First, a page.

There’s going to be plenty of comparisons flying around this weekend between “21 and Over” and “The Hangover.”
That’s fine, Casey argues. They’ll go out, have one drink, have Jeff Chang back home before midnight and fresh and ready for his interview.
So of course that doesn’t happen. (Does it ever? I’d actually like a movie to be built around the premise where nothing wild happens the night before, but with crazy stuff happening because everyone involved was responsible, but I’m rambling. Ahem.)
It doesn’t take long before Jeff Chang is impossibly drunk and passed out, only for Miles and Casey to be stranded in the middle of an unfamiliar college town with no clue how to get their friend back home. What follows is a comedy of epic errors as they traipse across campus in the hope of finding someone, anyone who might know Jeff Chang’s house is.
It’s familiar stuff, to be sure, as are most of the shenanigans that ensue, i.e. mixups at a sorority house, an arrogant popular guy who wants to beat up our protagonists, the uptight member of the crew learns to let loose, the irresponsible one becomes less so, etc.
What’s surprising about all of this is that it never feels tiresome or even necessarily warmed over. It’s well-tread ground, but it’s delivered with enthusiasm and energy and I suppose that really can make all the difference as there’s not a single unexpected beat.
It really can’t be stressed enough how well Teller and Austin hold this thing together through sheer force of will and enthusiasm. Teller, especially. The guy hit my radar when he showed up as the lovable hick Willard in Craig Brewer’s (surprisingly worthwhile) remake of “Footloose” last year.
He was relegated to supporting status there, but “21 and Over” proves the kid’s got what it takes to carry a movie on his own merits. Yes, he’s your typical carefree instigator, but comes across as so affable and likable that it doesn’t matter if you’ve seen this archetype in literally every single similar movie ever.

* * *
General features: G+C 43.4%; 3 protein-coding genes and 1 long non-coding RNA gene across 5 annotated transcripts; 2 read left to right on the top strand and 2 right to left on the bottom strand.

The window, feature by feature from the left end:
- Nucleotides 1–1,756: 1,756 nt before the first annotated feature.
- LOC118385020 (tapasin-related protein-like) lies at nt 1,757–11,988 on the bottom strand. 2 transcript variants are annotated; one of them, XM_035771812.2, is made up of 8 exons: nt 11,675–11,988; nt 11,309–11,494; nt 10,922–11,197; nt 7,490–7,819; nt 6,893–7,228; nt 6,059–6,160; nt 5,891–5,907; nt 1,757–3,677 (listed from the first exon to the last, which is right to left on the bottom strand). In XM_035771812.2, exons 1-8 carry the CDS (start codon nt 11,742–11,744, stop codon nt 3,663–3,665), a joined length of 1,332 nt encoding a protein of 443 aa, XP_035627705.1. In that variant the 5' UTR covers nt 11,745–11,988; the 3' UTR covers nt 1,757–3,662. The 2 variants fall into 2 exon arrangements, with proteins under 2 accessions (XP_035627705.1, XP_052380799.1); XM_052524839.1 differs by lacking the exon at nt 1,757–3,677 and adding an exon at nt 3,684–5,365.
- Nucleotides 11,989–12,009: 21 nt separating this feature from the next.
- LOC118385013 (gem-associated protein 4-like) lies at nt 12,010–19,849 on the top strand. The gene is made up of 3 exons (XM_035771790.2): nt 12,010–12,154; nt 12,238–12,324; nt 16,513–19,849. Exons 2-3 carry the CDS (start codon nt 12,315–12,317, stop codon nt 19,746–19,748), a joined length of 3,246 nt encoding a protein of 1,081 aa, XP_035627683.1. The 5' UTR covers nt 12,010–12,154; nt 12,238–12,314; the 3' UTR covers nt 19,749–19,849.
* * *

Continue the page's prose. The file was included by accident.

He’s got solid chemistry with Austin, though Austin has even less to work with in terms of character than Teller, so he ends up coming across a bit flat. Still, they make the moments count, especially when the script actually tries to give things an emotional heart. It, again, is all rote stuff, but at least it tries in earnest.
If there’s a shortcoming or disappointment (I guess you’d call it that, though I had no expectations at all so I’m not sure such a classification applies), it’s that Chon is sorely underused. Jeff Chang is little more than a prop for the majority of the film, being (often literally) tossed around for comedic effect.
Chon doesn’t have much time spent conscious but he brings a nice bit of manic energy to the proceedings when he is.
“21 and Over” isn’t going to change the world, it’s probably not even going to top the box office this weekend, despite the money-making pedigree of its creators, but it’s heart is in the right place and it delivers some solid, earned laughs along the way, rarely ever stooping to cheap humor and/or sight gags, a true rarity in today’s world.
If nothing else, I’ll say I enjoyed it more than “The Hangover,” because at least this is populated by normal, mostly decent people, whereas the “Hangover” mostly became tiresome by about halfway through either film.
You’re probably best off waiting to Netflix this, but there are worse ways to spend a matinee this weekend.